Odawa tribal members, park service mark western Pennslyvania battle date

Farmington, Pennslyvania (AP) July 2010

National Park Service officials were joined by about 20 members of the Odawa Indians from northern Michigan to commemorate the 256 anniversary of the battle of Fort Necessity, a western Pennsylvania encounter that launched the French and Indian War.

“It’s an honor to be here, to make a journey similar to the journey our warriors made so many years ago,” Frank Ettawageshik, past tribal chairman of the Little Traverse Bay Bands of Odawa Indians, said in a ceremony the weekend of July 4th at the interpretive center.

The tribal members were on hand for the opening of “A Zhimaagnishak Miikaanhs: The Odawa Warriors’ Journey,” a yearlong exhibit telling the story of how a young Odawa man journeying to Fort Necessity became a warrior and showcases traditional Odawa culture still practiced today.

The exhibition includes artifacts on loan from the Odawa and Fort Michilimackinac State Park in Michigan as well from the fort’s own collection, including an original French musket, trade gun parts, village items, the fully dressed figure of a warrior and Odawa artwork such as quill boxes, ash baskets and pottery.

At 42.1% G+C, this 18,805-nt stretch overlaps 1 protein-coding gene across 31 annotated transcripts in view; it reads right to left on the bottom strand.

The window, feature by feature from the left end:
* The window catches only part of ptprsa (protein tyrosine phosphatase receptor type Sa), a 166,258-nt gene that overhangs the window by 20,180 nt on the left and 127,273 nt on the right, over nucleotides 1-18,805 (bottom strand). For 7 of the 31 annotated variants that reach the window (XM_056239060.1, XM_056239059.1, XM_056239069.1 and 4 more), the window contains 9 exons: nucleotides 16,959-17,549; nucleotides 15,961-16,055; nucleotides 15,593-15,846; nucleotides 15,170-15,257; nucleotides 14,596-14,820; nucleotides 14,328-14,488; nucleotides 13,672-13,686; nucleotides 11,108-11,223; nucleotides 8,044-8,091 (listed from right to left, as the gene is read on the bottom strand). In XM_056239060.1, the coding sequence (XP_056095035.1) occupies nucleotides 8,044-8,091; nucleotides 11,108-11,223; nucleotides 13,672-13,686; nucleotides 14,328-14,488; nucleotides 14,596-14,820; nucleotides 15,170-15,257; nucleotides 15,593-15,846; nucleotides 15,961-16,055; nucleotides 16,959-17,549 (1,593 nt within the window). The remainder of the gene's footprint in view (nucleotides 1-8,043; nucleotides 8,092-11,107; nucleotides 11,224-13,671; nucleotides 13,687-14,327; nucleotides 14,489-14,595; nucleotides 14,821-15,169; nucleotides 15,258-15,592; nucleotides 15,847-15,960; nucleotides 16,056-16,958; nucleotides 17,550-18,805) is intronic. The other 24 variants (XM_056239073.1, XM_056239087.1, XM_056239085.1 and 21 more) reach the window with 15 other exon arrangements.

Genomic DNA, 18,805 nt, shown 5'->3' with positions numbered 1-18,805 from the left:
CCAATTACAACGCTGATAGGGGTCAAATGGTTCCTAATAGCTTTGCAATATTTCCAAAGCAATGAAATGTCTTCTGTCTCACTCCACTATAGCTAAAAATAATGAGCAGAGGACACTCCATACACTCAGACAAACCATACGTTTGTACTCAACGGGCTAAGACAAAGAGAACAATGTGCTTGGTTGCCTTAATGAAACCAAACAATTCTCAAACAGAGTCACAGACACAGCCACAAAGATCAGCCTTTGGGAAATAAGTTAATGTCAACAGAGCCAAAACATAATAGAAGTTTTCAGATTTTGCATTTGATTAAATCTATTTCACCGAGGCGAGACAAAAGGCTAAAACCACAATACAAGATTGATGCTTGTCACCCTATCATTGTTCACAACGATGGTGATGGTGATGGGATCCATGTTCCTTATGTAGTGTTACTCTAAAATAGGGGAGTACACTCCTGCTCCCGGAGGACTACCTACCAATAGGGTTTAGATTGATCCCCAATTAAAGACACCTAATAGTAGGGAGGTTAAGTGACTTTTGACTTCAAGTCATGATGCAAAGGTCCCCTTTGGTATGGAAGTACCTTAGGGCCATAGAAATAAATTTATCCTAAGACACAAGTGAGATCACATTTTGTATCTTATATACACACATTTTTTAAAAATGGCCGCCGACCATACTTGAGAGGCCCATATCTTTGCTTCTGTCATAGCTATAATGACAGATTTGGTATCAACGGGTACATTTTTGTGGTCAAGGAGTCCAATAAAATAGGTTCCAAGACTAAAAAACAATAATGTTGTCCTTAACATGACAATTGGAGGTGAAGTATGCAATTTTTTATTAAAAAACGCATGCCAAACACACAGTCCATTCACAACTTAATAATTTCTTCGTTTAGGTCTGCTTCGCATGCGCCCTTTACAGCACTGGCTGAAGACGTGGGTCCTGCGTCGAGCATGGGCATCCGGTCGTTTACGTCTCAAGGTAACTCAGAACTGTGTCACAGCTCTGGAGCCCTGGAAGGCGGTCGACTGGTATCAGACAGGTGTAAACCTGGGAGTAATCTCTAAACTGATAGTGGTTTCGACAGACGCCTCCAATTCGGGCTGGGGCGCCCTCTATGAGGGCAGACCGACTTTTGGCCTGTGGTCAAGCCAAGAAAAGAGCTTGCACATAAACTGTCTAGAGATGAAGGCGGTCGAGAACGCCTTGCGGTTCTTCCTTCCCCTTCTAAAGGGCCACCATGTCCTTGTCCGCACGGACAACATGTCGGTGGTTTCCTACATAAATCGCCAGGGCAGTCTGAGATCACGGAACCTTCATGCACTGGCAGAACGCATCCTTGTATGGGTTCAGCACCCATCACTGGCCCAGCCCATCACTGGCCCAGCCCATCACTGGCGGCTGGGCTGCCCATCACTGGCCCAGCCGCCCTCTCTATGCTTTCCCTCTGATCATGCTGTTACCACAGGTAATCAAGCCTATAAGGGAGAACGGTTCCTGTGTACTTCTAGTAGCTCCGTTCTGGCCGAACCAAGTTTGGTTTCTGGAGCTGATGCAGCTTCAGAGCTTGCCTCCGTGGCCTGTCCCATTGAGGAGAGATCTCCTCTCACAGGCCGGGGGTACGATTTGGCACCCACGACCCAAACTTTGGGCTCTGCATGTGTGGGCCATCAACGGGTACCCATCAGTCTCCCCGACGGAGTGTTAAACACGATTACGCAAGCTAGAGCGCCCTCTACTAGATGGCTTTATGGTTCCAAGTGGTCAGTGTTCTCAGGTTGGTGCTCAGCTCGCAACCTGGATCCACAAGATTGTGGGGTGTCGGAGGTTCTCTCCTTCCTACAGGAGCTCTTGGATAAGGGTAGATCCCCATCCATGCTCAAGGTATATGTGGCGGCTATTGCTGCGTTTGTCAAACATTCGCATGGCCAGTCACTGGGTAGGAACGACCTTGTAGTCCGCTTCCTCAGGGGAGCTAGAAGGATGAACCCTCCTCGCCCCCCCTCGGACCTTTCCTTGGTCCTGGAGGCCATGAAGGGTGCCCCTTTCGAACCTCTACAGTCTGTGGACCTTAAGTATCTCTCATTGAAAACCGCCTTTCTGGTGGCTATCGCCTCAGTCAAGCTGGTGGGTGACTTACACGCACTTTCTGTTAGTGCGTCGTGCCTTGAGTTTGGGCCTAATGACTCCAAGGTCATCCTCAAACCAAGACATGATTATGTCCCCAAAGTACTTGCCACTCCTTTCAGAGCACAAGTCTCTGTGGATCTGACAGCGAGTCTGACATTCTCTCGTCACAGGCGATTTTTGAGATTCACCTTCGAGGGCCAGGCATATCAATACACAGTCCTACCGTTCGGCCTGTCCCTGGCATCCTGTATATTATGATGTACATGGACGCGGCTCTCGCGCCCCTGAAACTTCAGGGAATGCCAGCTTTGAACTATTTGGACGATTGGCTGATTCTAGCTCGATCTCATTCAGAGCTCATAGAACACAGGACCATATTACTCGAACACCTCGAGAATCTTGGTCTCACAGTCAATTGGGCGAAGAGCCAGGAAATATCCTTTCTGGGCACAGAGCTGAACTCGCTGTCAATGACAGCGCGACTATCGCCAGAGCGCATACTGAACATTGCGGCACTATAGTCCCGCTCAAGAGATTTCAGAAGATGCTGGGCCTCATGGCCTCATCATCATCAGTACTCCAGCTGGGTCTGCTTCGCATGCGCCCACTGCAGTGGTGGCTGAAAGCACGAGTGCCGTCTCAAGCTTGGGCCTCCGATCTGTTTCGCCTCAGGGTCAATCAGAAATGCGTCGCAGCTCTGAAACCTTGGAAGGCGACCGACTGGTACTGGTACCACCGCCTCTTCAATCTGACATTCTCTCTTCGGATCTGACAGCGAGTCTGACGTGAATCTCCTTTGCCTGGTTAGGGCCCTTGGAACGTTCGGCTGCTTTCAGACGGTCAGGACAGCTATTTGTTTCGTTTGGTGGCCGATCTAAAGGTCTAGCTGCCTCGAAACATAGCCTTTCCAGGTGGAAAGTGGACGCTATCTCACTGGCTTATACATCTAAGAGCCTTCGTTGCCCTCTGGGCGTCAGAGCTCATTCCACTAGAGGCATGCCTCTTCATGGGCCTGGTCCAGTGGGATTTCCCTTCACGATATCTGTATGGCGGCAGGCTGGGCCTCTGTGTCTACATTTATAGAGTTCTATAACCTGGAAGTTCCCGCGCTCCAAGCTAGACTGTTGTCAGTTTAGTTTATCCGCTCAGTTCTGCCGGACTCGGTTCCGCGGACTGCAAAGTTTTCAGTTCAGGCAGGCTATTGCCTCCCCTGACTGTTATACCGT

Joanne Hanley, superintendent of Western Pennsylvania Parks, said the exhibit “gives our visitors an opportunity to expand their understanding of the Odawa, not only who they were in 1754 but who they are today.”

The park service has been telling the story of the French and Indian War at Fort Necessity for years from the British, French and Indian points of view, but the new effort asks Indian nations for their input.

Colonial troops were defeated at Fort Necessity on July 3, 1754 in a fight that signaled the beginning of a struggle for control of North America between Britain and France – and marked George Washington’s first major battle and only surrender.

Park ranger Brian Reedy noted that British Prime Minister Winston Churchill referred to the French and Indian War as the first global conflict, which spread to Europe, Asia, Africa, the Caribbean and ended in the Philippines.

Members of the Odawa sang during the opening ceremony which was followed by a traditional Odawa feast that included corn soup, dried squash, trail mix and sweet water. At the afternoon memorial program, Frank Ettawageshik played a drum and sang a song for all the warriors who died at Fort Necessity as well as current veterans.